There has been a debate over the use of exotic animals in entertainment over the last few years. As CGI and motion-capture technology have advanced, some advocates are arguing that it’s no longer necessary to use animals in film at all. What do you think?
CH: I definitely think it should not be done anymore. There was a time when we didn’t understand what it entailed. A lot of the animals I met on this journey—at sanctuaries—had once been used in entertainment, mostly commercials. Many of them are very damaged from the abuse and captivity they suffered.
DP: It’s not what actually happens on set that is the trouble. It’s the years they are kept in a cage or trained to obey orders that are very damaging. It’s enslavement, and that’s Steve’s whole point. He wants to stop that enslavement.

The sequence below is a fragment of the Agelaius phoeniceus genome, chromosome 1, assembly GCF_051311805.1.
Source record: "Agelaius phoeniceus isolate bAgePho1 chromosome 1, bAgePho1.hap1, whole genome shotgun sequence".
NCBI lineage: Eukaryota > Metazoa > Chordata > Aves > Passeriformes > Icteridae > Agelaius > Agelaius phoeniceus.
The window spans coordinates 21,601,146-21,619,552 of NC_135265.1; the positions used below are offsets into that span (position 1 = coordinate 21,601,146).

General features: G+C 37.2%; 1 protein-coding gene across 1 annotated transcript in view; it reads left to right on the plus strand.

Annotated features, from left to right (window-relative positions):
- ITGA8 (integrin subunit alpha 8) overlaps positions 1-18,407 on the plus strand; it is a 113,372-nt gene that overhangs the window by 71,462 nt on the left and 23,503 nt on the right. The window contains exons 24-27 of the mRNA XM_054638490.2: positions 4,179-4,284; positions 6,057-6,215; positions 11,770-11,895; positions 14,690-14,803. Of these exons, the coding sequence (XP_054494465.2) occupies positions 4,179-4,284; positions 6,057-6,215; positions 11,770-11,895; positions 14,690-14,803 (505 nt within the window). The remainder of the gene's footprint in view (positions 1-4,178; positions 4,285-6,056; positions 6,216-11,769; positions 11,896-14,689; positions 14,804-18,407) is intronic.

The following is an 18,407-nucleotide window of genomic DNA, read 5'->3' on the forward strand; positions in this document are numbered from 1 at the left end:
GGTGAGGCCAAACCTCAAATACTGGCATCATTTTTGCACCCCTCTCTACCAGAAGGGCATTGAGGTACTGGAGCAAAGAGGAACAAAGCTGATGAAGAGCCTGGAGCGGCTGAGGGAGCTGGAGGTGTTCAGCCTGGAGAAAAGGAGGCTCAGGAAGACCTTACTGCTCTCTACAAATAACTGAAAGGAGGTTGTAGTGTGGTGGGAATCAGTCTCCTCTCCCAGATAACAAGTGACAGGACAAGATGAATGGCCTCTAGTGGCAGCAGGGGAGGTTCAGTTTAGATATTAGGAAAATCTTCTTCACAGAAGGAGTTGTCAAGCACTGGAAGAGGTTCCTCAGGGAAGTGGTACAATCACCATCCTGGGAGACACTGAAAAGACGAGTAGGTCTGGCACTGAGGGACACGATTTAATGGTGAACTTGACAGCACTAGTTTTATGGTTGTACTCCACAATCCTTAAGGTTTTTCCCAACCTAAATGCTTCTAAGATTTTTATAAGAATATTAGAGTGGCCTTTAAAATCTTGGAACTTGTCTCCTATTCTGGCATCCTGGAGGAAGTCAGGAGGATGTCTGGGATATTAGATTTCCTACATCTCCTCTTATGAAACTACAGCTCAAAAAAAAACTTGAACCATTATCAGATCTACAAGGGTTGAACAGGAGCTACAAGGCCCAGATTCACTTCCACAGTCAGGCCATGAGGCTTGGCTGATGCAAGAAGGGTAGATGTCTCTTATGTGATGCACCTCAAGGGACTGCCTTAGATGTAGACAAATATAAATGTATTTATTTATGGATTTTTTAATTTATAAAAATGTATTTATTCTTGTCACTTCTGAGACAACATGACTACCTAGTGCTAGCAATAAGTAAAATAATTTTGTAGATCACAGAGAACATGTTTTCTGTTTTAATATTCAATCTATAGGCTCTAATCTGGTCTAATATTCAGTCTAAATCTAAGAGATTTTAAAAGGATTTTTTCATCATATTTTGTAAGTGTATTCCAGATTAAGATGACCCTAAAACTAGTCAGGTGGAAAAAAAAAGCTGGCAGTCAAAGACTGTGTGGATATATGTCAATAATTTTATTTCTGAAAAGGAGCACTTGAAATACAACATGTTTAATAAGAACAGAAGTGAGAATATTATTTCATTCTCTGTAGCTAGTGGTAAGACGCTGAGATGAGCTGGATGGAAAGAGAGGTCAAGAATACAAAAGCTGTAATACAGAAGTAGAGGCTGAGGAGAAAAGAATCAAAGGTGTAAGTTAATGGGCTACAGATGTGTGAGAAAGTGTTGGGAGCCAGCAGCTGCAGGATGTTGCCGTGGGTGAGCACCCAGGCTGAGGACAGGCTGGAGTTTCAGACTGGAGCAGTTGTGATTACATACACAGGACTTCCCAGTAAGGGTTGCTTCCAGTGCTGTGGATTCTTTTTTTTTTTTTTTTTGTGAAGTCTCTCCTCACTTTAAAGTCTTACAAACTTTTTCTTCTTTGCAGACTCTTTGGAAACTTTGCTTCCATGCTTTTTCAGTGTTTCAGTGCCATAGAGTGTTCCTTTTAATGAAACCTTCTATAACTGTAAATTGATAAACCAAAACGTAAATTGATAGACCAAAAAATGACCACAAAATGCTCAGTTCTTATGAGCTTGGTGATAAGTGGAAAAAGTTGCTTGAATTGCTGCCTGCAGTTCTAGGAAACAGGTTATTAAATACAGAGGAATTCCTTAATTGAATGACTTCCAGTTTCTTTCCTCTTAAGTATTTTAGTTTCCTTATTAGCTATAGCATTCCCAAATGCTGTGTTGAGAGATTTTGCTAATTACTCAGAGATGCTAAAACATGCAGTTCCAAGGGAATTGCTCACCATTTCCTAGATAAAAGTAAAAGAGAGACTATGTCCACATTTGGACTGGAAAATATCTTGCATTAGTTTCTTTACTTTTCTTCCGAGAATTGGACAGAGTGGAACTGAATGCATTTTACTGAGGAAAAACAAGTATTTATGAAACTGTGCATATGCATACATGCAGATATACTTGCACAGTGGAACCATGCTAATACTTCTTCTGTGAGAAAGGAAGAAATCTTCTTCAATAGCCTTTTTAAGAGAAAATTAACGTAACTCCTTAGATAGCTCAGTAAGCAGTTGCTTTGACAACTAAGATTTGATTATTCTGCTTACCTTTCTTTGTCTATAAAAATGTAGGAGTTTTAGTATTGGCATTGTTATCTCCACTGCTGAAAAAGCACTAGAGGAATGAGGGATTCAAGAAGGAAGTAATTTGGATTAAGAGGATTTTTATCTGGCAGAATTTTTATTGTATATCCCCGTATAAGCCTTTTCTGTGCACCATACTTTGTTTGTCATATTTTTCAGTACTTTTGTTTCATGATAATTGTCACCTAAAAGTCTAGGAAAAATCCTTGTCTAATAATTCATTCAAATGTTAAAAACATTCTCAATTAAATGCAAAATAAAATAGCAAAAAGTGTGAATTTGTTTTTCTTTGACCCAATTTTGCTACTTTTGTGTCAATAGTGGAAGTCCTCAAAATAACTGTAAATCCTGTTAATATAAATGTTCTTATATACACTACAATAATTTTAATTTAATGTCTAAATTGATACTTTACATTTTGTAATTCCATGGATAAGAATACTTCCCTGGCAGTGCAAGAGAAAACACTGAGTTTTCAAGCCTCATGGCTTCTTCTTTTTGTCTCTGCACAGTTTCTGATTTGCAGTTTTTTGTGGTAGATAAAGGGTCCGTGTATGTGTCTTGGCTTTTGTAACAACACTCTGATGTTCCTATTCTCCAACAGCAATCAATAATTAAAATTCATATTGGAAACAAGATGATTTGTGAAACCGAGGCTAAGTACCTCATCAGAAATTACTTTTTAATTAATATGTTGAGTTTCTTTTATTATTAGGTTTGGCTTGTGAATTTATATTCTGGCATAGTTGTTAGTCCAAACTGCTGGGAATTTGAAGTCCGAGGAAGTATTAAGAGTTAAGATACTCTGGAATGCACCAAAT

So now that you’ve had this transformation, do you see yourself making more films about animals?
DP: You never know. All these films come to us through the front door. Someone knocks on the door and says, “I have an idea for you.” If we can raise the money and figure out how to do it, that’s how the film gets done. I’m sure, as a result of this film, animal lovers or maybe even animals themselves will come to the door. We’ll respond. And why not? We’re filmmakers, that’s what we do. We respond.